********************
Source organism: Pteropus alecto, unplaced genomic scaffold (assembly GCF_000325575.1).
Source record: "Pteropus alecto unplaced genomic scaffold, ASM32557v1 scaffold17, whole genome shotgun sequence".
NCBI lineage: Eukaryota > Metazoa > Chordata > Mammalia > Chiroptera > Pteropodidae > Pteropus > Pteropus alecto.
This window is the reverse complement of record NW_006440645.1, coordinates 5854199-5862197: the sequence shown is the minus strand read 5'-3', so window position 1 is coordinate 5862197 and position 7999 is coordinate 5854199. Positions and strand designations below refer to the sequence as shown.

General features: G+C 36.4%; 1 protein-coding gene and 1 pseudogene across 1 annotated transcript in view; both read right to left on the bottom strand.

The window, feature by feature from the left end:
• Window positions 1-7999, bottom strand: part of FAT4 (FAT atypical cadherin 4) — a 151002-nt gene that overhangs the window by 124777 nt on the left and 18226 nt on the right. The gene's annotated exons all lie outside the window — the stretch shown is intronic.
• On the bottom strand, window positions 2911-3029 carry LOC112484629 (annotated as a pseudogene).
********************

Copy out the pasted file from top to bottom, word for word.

Source organism: Pteropus alecto, unplaced genomic scaffold (assembly GCF_000325575.1).
Source record: "Pteropus alecto unplaced genomic scaffold, ASM32557v1 scaffold17, whole genome shotgun sequence".
NCBI lineage: Eukaryota > Metazoa > Chordata > Mammalia > Chiroptera > Pteropodidae > Pteropus > Pteropus alecto.
This window is the reverse complement of record NW_006440645.1, coordinates 5854199-5862197: the sequence shown is the minus strand read 5'-3', so window position 1 is coordinate 5862197 and position 7999 is coordinate 5854199. Positions and strand designations below refer to the sequence as shown.

General features: G+C 36.4%; 1 protein-coding gene and 1 pseudogene across 1 annotated transcript in view; both read right to left on the bottom strand.

The window, feature by feature from the left end:
• Window positions 1-7999, bottom strand: part of FAT4 (FAT atypical cadherin 4) — a 151002-nt gene that overhangs the window by 124777 nt on the left and 18226 nt on the right. The gene's annotated exons all lie outside the window — the stretch shown is intronic.
• On the bottom strand, window positions 2911-3029 carry LOC112484629 (annotated as a pseudogene).